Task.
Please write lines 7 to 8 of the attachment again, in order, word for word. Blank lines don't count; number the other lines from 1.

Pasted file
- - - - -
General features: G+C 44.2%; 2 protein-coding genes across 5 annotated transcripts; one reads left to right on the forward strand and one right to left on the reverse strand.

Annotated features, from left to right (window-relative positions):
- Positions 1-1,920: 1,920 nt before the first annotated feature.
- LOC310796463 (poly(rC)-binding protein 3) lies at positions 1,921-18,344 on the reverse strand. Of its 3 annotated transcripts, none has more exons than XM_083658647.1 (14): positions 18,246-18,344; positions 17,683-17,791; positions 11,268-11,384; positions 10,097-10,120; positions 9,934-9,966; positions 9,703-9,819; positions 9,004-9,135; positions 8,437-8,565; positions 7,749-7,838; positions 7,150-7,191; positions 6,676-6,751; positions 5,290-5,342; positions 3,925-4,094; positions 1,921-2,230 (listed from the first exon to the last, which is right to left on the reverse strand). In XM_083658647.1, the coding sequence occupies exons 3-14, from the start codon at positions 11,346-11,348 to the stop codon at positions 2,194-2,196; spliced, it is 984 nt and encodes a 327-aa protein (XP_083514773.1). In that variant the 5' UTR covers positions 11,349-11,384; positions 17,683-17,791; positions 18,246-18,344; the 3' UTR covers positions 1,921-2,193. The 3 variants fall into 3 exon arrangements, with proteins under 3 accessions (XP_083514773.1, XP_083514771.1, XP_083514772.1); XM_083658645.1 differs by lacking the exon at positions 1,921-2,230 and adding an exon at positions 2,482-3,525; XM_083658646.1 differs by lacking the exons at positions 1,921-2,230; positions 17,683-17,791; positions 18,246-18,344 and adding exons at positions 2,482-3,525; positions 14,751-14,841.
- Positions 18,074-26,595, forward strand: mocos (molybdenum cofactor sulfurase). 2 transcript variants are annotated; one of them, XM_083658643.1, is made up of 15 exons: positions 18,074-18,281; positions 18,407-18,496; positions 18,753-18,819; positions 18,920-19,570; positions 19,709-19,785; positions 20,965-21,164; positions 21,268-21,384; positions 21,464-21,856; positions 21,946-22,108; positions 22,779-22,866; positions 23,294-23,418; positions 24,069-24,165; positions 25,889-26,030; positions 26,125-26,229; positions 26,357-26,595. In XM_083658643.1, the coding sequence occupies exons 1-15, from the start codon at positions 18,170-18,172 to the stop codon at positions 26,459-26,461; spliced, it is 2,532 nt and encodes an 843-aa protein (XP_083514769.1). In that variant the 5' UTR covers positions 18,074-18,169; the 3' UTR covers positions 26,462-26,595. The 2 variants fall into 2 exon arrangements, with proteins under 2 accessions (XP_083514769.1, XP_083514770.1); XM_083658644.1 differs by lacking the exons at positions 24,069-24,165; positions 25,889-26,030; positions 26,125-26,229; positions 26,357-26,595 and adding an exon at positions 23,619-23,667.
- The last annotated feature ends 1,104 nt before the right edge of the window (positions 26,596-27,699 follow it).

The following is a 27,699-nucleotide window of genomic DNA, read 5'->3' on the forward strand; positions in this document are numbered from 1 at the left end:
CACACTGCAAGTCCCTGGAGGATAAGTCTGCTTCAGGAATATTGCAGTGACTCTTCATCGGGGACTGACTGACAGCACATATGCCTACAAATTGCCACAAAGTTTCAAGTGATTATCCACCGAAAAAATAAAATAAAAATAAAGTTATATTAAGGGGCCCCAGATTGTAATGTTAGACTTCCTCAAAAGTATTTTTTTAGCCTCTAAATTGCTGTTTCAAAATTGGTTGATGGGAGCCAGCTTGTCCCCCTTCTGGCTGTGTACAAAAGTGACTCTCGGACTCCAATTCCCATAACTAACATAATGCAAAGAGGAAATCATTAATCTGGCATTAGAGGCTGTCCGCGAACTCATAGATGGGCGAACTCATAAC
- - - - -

The following is a 27,699-nucleotide window of genomic DNA, read 5'->3' on the forward strand; positions in this document are numbered from 1 at the left end:
CACACTGCAAGTCCCTGGAGGATAAGTCTGCTTCAGGAATATTGCAGTGACTCTTCATCGGGGACTGACTGACAGCACATATGCCTACAAATTGCCACAAAGTTTCAAGTGATTATCCACCGAAAAAATAAAATAAAAATAAAGTTATATTAAGGGGCCCCAGATTGTAATGTTAGACTTCCTCAAAAGTATTTTTTTAGCCTCTAAATTGCTGTTTCAAAATTGGTTGATGGGAGCCAGCTTGTCCCCCTTCTGGCTGTGTACAAAAGTGACTCTCGGACTCCAATTCCCATAACTAACATAATGCAAAGAGGAAATCATTAATCTGGCATTAGAGGCTGTCCGCGAACTCATAGATGGGCGAACTCATAAC